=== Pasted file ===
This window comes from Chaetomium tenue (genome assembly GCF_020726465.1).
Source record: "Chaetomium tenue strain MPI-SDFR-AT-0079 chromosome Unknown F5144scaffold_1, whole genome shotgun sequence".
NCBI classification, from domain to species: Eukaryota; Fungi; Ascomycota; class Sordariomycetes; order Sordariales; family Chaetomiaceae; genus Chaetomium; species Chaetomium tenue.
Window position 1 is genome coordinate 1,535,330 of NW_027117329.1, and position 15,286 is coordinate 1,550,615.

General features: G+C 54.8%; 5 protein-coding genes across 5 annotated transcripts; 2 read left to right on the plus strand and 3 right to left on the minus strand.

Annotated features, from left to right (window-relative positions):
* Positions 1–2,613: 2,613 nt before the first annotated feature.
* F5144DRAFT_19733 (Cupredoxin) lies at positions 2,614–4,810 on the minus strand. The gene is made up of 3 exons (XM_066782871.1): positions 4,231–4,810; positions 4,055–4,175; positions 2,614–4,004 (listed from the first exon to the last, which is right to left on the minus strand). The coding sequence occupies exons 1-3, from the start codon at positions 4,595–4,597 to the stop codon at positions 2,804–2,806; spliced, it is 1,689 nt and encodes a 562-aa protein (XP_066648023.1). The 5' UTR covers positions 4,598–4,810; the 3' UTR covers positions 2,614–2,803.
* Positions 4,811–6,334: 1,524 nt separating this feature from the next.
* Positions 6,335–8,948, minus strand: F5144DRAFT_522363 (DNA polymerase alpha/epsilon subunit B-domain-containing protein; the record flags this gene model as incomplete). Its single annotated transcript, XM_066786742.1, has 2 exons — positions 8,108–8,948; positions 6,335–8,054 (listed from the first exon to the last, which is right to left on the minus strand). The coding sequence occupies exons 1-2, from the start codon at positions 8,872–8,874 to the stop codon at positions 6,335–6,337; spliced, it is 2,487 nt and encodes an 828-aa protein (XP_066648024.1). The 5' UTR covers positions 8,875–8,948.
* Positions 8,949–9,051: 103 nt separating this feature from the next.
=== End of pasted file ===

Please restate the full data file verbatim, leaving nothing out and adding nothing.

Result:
This window comes from Chaetomium tenue (genome assembly GCF_020726465.1).
Source record: "Chaetomium tenue strain MPI-SDFR-AT-0079 chromosome Unknown F5144scaffold_1, whole genome shotgun sequence".
NCBI classification, from domain to species: Eukaryota; Fungi; Ascomycota; class Sordariomycetes; order Sordariales; family Chaetomiaceae; genus Chaetomium; species Chaetomium tenue.
Window position 1 is genome coordinate 1,535,330 of NW_027117329.1, and position 15,286 is coordinate 1,550,615.

General features: G+C 54.8%; 5 protein-coding genes across 5 annotated transcripts; 2 read left to right on the plus strand and 3 right to left on the minus strand.

Annotated features, from left to right (window-relative positions):
* Positions 1–2,613: 2,613 nt before the first annotated feature.
* F5144DRAFT_19733 (Cupredoxin) lies at positions 2,614–4,810 on the minus strand. The gene is made up of 3 exons (XM_066782871.1): positions 4,231–4,810; positions 4,055–4,175; positions 2,614–4,004 (listed from the first exon to the last, which is right to left on the minus strand). The coding sequence occupies exons 1-3, from the start codon at positions 4,595–4,597 to the stop codon at positions 2,804–2,806; spliced, it is 1,689 nt and encodes a 562-aa protein (XP_066648023.1). The 5' UTR covers positions 4,598–4,810; the 3' UTR covers positions 2,614–2,803.
* Positions 4,811–6,334: 1,524 nt separating this feature from the next.
* Positions 6,335–8,948, minus strand: F5144DRAFT_522363 (DNA polymerase alpha/epsilon subunit B-domain-containing protein; the record flags this gene model as incomplete). Its single annotated transcript, XM_066786742.1, has 2 exons — positions 8,108–8,948; positions 6,335–8,054 (listed from the first exon to the last, which is right to left on the minus strand). The coding sequence occupies exons 1-2, from the start codon at positions 8,872–8,874 to the stop codon at positions 6,335–6,337; spliced, it is 2,487 nt and encodes an 828-aa protein (XP_066648024.1). The 5' UTR covers positions 8,875–8,948.
* Positions 8,949–9,051: 103 nt separating this feature from the next.